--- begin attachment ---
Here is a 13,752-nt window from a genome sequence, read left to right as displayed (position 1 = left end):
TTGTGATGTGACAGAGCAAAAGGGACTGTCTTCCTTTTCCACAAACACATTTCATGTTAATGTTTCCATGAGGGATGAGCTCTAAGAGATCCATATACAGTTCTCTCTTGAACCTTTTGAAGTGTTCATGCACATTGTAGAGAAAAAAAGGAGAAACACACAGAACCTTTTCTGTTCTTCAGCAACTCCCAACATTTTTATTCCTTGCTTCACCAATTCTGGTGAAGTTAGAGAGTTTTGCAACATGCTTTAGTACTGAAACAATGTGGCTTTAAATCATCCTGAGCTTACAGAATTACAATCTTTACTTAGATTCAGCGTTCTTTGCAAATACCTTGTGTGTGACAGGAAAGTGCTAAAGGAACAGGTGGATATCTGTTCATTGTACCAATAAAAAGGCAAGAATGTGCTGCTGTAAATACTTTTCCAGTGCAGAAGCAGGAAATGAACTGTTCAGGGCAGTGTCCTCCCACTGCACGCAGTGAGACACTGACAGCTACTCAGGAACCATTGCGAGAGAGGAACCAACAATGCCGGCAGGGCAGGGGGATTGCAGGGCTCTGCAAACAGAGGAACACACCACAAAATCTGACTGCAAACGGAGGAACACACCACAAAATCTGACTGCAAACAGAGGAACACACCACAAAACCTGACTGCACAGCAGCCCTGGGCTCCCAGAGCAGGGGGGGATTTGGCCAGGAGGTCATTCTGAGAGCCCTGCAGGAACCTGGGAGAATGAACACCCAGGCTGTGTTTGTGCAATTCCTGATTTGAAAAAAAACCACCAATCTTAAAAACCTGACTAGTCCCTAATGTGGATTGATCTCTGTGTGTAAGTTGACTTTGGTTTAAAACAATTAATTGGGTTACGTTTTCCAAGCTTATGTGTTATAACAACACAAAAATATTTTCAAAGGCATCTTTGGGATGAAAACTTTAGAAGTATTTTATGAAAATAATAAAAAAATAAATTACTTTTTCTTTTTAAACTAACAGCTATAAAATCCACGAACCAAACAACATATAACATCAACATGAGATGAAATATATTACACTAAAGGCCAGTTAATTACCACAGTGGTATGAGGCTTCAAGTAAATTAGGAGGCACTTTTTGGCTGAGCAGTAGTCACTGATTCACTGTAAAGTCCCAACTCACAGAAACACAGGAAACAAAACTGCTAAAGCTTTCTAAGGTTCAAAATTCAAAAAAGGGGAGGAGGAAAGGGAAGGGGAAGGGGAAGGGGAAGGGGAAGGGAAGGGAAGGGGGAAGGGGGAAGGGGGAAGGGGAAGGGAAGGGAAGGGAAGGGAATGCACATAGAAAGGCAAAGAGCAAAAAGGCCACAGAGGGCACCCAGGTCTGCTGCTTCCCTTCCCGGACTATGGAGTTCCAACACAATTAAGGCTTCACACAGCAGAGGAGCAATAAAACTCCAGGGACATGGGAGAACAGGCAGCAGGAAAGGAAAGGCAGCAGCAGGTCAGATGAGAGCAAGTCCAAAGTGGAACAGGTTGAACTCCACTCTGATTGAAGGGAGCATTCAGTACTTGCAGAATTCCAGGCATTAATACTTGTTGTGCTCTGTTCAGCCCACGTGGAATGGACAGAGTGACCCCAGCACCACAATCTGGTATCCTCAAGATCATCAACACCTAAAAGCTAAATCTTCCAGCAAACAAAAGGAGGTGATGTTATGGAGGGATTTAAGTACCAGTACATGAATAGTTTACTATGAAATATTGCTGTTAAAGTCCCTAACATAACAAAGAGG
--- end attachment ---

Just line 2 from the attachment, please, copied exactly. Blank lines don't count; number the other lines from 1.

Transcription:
TTGTGATGTGACAGAGCAAAAGGGACTGTCTTCCTTTTCCACAAACACATTTCATGTTAATGTTTCCATGAGGGATGAGCTCTAAGAGATCCATATACAGTTCTCTCTTGAACCTTTTGAAGTGTTCATGCACATTGTAGAGAAAAAAAGGAGAAACACACAGAACCTTTTCTGTTCTTCAGCAACTCCCAACATTTTTATTCCTTGCTTCACCAATTCTGGTGAAGTTAGAGAGTTTTGCAACATGCTTTAGTACTGAAACAATGTGGCTTTAAATCATCCTGAGCTTACAGAATTACAATCTTTACTTAGATTCAGCGTTCTTTGCAAATACCTTGTGTGTGACAGGAAAGTGCTAAAGGAACAGGTGGATATCTGTTCATTGTACCAATAAAAAGGCAAGAATGTGCTGCTGTAAATACTTTTCCAGTGCAGAAGCAGGAAATGAACTGTTCAGGGCAGTGTCCTCCCACTGCACGCAGTGAGACACTGACAGCTACTCAGGAACCATTGCGAGAGAGGAACCAACAATGCCGGCAGGGCAGGGGGATTGCAGGGCTCTGCAAACAGAGGAACACACCACAAAATCTGACTGCAAACGGAGGAACACACCACAAAATCTGACTGCAAACAGAGGAACACACCACAAAACCTGACTGCACAGCAGCCCTGGGCTCCCAGAGCAGGGGGGGATTTGGCCAGGAGGTCATTCTGAGAGCCCTGCAGGAACCTGGGAGAATGAACACCCAGGCTGTGTTTGTGCAATTCCTGATTTGAAAAAAAACCACCAATCTTAAAAACCTGACTAGTCCCTAATGTGGATTGATCTCTGTGTGTAAGTTGACTTTGGTTTAAAACAATTAATTGGGTTACGTTTTCCAAGCTTATGTGTTATAACAACACAAAAATATTTTCAAAGGCATCTTTGGGATGAAAACTTTAGAAGTATTTTATGAAAATAATAAAAAAATAAATTACTTTTTCTTTTTAAACTAACAGCTATAAAATCCACGAACCAAACAACATATAACATCAACATGAGATGAAATATATTACACTAAAGGCCAGTTAATTACCACAGTGGTATGAGGCTTCAAGTAAATTAGGAGGCACTTTTTGGCTGAGCAGTAGTCACTGATTCACTGTAAAGTCCCAACTCACAGAAACACAGGAAACAAAACTGCTAAAGCTTTCTAAGGTTCAAAATTCAAAAAAGGGGAGGAGGAAAGGGAAGGGGAAGGGGAAGGGGAAGGGGAAGGGAAGGGAAGGGGGAAGGGGGAAGGGGGAAGGGGAAGGGAAGGGAAGGGAAGGGAATGCACATAGAAAGGCAAAGAGCAAAAAGGCCACAGAGGGCACCCAGGTCTGCTGCTTCCCTTCCCGGACTATGGAGTTCCAACACAATTAAGGCTTCACACAGCAGAGGAGCAATAAAACTCCAGGGACATGGGAGAACAGGCAGCAGGAAAGGAAAGGCAGCAGCAGGTCAGATGAGAGCAAGTCCAAAGTGGAACAGGTTGAACTCCACTCTGATTGAAGGGAGCATTCAGTACTTGCAGAATTCCAGGCATTAATACTTGTTGTGCTCTGTTCAGCCCACGTGGAATGGACAGAGTGACCCCAGCACCACAATCTGGTATCCTCAAGATCATCAACACCTAAAAGCTAAATCTTCCAGCAAACAAAAGGAGGTGATGTTATGGAGGGATTTAAGTACCAGTACATGAATAGTTTACTATGAAATATTGCTGTTAAAGTCCCTAACATAACAAAGAGG